My research interests are authoritarian politics and democratization, human rights and state repression, political violence, conflict, international and environmental security, and global governance with a regional focus on the post-Soviet world, Middle East, and East European politics. My research employs both qualitative and quantitative methods including large-n regression, machine learning, experimental design, and small-n studies.
My dissertation examines why some non-democracies repress sexual minorities and when Western support undermines gay activism. I argue that nondemocratic regimes against the liberal world order tend to repress sexual minorities. These anti-Western regimes oppose the liberal world order and are sometimes in geopolitical competition with the West, even though they often have limited economic and political relations with Western democracies. I further argue that anti-Western major powers repress sexual minorities more to advance their geopolitical interests vis-à-vis the West by securitizing homosexuality as “Western-imported”. Anti-Western regimes also become more repressive toward sexual minorities when they have overly conservative societies as political leaders in these countries persecute LGBTQ+ people to augment their support base as the “protector” of traditional values. My research also demonstrates that Western support for gay rights movements tends to undermine gay activism when it produces reputation costs for LGBTQ+ groups and societal backlash in countries with strong anti-Western sentiments and Western colonial history. Leaders in these countries attempt to label LGBTQ+ movements as “agents” of the West to discredit them in mainstream society and consolidate their regimes.
My dissertation project contributes to broader fields of state repression and social movements in three ways. First, in line with the standard logic of coercive responsiveness, scholars have found that ethnic minorities face repression when states perceive them as having the potential in involving in collective action against states in the form of rebellion or insurgency. Yet, this logic tells little about why governments resort to repressive measures against certain vulnerable groups. My research moves beyond this classic repression-dissent nexus and demonstrates that sexual minorities face repression for reasons mainly related to global and domestic politics rather than a threat they pose to state security. Second, my dissertation draws new connections between the external and domestic sources of state repression against sexual minorities and gay activism. Finally, my dissertation advances the literature on external support and human rights outcomes.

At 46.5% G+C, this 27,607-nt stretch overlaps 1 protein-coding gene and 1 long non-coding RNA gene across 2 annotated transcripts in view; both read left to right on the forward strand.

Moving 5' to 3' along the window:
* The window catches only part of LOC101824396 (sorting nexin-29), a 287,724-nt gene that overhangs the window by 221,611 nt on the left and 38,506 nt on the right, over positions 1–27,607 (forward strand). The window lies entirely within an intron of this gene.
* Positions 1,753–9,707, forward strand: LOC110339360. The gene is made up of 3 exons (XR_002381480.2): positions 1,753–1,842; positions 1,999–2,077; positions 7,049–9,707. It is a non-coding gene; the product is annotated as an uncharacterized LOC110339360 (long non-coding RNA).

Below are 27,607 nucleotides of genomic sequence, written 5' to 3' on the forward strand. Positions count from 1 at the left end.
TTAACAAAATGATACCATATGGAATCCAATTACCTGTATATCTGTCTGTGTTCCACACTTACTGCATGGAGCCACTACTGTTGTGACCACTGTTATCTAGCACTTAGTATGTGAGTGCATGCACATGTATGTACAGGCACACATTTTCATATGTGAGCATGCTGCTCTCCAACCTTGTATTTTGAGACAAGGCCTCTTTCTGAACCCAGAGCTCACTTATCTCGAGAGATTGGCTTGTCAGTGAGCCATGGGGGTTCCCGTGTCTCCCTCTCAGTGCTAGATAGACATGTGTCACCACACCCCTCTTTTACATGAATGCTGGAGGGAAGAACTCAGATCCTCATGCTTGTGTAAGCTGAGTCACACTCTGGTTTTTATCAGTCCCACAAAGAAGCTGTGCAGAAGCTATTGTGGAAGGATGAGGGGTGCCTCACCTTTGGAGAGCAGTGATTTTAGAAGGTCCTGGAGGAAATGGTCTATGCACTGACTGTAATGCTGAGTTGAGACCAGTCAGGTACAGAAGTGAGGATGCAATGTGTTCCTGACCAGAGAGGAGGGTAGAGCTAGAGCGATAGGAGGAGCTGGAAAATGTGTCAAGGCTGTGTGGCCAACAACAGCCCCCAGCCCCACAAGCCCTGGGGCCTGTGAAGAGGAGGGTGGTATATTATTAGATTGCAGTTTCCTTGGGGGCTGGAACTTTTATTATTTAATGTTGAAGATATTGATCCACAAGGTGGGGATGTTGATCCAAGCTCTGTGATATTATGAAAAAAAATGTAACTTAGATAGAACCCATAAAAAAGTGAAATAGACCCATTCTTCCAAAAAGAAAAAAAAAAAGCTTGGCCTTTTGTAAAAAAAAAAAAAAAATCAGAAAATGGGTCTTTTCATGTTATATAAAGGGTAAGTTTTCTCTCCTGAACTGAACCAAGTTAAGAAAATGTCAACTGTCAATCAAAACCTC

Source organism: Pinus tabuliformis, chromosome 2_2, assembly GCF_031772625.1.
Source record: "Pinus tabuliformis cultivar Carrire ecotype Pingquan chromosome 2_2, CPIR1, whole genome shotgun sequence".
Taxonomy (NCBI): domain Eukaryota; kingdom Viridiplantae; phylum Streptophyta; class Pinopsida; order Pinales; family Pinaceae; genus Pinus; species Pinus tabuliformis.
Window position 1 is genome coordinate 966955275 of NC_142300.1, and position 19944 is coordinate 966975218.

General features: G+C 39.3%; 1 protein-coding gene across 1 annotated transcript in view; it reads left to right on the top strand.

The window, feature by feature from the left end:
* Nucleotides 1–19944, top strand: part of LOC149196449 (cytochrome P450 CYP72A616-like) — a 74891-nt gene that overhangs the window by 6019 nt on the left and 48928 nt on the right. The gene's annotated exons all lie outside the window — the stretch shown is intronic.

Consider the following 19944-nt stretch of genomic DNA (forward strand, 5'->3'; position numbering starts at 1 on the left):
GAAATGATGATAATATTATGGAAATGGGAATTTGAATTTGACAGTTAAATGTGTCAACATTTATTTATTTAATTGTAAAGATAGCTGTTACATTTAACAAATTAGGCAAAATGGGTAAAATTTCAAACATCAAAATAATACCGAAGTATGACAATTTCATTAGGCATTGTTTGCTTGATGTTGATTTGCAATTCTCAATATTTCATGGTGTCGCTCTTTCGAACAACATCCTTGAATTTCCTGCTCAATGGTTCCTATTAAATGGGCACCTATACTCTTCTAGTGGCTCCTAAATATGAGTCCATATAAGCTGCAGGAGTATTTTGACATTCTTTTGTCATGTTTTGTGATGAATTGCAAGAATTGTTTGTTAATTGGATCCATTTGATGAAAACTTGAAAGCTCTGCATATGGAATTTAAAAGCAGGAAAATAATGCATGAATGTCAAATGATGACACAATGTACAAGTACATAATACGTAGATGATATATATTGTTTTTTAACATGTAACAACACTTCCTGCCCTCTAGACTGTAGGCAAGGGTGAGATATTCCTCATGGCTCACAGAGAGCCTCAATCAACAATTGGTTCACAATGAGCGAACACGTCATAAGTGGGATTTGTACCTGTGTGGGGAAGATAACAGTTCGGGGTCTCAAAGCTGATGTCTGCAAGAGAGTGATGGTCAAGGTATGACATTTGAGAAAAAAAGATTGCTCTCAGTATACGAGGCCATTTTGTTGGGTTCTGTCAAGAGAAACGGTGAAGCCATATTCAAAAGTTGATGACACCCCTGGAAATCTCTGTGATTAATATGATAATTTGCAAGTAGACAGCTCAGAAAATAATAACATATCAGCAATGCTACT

- Abbasov, N., 2021. Antigovernment Protests and Commitment to Democratic Principles. Problems of Post-Communism, pp.1-15.
- Abbasov, N. and Siroky, D., 2018. Joining the club: explaining alliance preferences in the South Caucasus. Caucasus Survey, 6(3), pp.252-267 (awarded the Preregistration Prize of the Center for Open Science).
- Souleimanov, E.A., Abbasov, N. and Siroky, D.S., 2019. Frankenstein in Grozny: vertical and horizontal cracks in the foundation of Kadyrov’s rule. Asia Europe Journal, 17(1), pp.87-103.
- Namig Abbasov and Emil Souleimanov, “Post-War Situation in Karabakh: Major Issues Preventing Peace and Reconciliation”, Central Asia-Caucasus Institute (CACI) Book Project about The Forty Four-Day War, forthcoming.
- David Siroky and Namig Abbasov. 2021. “Secession and Secessionist Movements” in Oxford Bibliographies in Political Science, Ed. Sandy Maisel., Oxford University Press.
- Abbasov, N., 2020, July. Still Waters Run Deep: Federal, Regional, and Local Dimensions of Conflict in the North Caucasus. In OSCE Yearbook 2019 (pp. 177-188). Nomos Verlagsgesellschaft mbH & Co. KG.
Other Peer-Reviewed and Editor-Reviewed Publications
- Abbasov, N. and Souleimanov, E.A., 2022. Azerbaijan, Israel, and Iran: An Unlikely Triangle Shaping the Northern Middle East. Middle East Policy, 29(1), pp.139-153.
- Namig Abbasov. 2021. “LGBTQ+ Repression during Covid-19 Pandemic”, Global Human Rights Hub.
- Namig Abbasov. 2021. “Global Backlash against Gay Rights: Why do States Repress Sexual Minorities?”, Global Human Rights Hub.
- Namig Abbasov and Emil Souleimanov. 2020. “Putin as Pyhrrus Russia in Syria and Libya”, Osteuropa.
- Souleimanov, E.A. and Abbasov, N., 2020. Why Russia Has Not (Yet) Won Over Syria and Libya. Middle East Policy, 27(2), pp.81-93.
- Abbasov, N., 2015. Minsk Group Mediation Process: Explaining the Failure of Peace Talks. Journal of Caspian Affairs, 1(2), p.59-76.
- Abbasov, N., 2015. The Crisis of Multiculturalism in the UK: Has it Failed?. Caucasus International, 5(1), pp.85-97.
- Abbasov, N., 2014. Iranian Foreign Policy Toward Azerbaijan: Ideology Versus Pragmatism. Journal of Qafqaz University, 2(2), pp.139-146.